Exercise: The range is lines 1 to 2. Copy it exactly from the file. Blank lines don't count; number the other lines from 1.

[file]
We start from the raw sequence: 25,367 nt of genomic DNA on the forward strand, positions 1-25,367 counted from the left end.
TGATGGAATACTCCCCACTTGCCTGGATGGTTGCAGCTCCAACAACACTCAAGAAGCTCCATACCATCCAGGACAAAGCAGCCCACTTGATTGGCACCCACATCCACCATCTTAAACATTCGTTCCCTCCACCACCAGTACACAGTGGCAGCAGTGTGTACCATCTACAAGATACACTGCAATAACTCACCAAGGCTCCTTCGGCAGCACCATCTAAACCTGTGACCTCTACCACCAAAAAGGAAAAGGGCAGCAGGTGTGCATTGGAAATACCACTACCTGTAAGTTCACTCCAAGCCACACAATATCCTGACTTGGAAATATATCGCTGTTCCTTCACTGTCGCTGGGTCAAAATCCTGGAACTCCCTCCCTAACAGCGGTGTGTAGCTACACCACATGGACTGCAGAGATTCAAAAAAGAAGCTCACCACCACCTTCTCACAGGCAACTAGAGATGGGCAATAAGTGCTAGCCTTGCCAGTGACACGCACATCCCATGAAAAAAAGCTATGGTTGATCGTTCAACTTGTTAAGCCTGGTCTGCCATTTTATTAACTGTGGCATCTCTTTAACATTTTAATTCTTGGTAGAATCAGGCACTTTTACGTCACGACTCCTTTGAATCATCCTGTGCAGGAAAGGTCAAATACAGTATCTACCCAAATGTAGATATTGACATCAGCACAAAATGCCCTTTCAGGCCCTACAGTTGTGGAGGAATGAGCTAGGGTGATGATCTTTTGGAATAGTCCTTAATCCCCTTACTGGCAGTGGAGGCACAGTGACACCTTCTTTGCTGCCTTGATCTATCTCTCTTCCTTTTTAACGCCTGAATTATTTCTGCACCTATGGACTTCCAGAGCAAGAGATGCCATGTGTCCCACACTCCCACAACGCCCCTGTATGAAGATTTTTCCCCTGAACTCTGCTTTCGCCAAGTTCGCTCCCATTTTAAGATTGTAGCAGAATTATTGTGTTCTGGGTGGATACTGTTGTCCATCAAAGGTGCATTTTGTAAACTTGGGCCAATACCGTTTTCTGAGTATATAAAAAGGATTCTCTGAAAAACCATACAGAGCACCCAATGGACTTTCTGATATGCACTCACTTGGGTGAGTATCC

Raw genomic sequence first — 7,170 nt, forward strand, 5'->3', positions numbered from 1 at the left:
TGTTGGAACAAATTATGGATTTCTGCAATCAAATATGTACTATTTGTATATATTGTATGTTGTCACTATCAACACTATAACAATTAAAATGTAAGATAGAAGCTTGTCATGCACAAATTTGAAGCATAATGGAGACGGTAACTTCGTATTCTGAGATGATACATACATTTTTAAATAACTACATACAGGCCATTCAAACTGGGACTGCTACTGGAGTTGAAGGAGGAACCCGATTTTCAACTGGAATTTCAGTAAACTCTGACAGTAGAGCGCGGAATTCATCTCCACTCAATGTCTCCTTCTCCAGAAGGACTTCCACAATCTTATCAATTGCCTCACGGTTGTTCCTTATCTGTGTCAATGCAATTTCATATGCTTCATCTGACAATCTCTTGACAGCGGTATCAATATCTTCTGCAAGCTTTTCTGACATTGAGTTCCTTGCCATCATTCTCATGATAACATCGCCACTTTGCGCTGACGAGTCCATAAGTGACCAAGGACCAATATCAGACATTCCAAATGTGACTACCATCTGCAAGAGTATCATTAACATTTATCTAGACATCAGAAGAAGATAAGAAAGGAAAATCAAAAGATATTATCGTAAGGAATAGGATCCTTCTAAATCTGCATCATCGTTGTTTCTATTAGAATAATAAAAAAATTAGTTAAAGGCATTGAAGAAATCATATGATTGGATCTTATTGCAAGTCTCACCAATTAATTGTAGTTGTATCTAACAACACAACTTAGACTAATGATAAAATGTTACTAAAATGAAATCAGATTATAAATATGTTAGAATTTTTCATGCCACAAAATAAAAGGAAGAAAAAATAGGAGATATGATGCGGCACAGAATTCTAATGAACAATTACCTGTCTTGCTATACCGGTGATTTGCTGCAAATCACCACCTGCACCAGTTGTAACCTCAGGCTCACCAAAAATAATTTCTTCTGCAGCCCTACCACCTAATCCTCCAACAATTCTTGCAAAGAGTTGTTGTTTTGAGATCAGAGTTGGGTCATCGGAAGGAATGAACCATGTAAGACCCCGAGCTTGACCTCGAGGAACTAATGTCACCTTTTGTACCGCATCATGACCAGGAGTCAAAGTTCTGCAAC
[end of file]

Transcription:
We start from the raw sequence: 25,367 nt of genomic DNA on the forward strand, positions 1-25,367 counted from the left end.
TGATGGAATACTCCCCACTTGCCTGGATGGTTGCAGCTCCAACAACACTCAAGAAGCTCCATACCATCCAGGACAAAGCAGCCCACTTGATTGGCACCCACATCCACCATCTTAAACATTCGTTCCCTCCACCACCAGTACACAGTGGCAGCAGTGTGTACCATCTACAAGATACACTGCAATAACTCACCAAGGCTCCTTCGGCAGCACCATCTAAACCTGTGACCTCTACCACCAAAAAGGAAAAGGGCAGCAGGTGTGCATTGGAAATACCACTACCTGTAAGTTCACTCCAAGCCACACAATATCCTGACTTGGAAATATATCGCTGTTCCTTCACTGTCGCTGGGTCAAAATCCTGGAACTCCCTCCCTAACAGCGGTGTGTAGCTACACCACATGGACTGCAGAGATTCAAAAAAGAAGCTCACCACCACCTTCTCACAGGCAACTAGAGATGGGCAATAAGTGCTAGCCTTGCCAGTGACACGCACATCCCATGAAAAAAAGCTATGGTTGATCGTTCAACTTGTTAAGCCTGGTCTGCCATTTTATTAACTGTGGCATCTCTTTAACATTTTAATTCTTGGTAGAATCAGGCACTTTTACGTCACGACTCCTTTGAATCATCCTGTGCAGGAAAGGTCAAATACAGTATCTACCCAAATGTAGATATTGACATCAGCACAAAATGCCCTTTCAGGCCCTACAGTTGTGGAGGAATGAGCTAGGGTGATGATCTTTTGGAATAGTCCTTAATCCCCTTACTGGCAGTGGAGGCACAGTGACACCTTCTTTGCTGCCTTGATCTATCTCTCTTCCTTTTTAACGCCTGAATTATTTCTGCACCTATGGACTTCCAGAGCAAGAGATGCCATGTGTCCCACACTCCCACAACGCCCCTGTATGAAGATTTTTCCCCTGAACTCTGCTTTCGCCAAGTTCGCTCCCATTTTAAGATTGTAGCAGAATTATTGTGTTCTGGGTGGATACTGTTGTCCATCAAAGGTGCATTTTGTAAACTTGGGCCAATACCGTTTTCTGAGTATATAAAAAGGATTCTCTGAAAAACCATACAGAGCACCCAATGGACTTTCTGATATGCACTCACTTGGGTGAGTATCC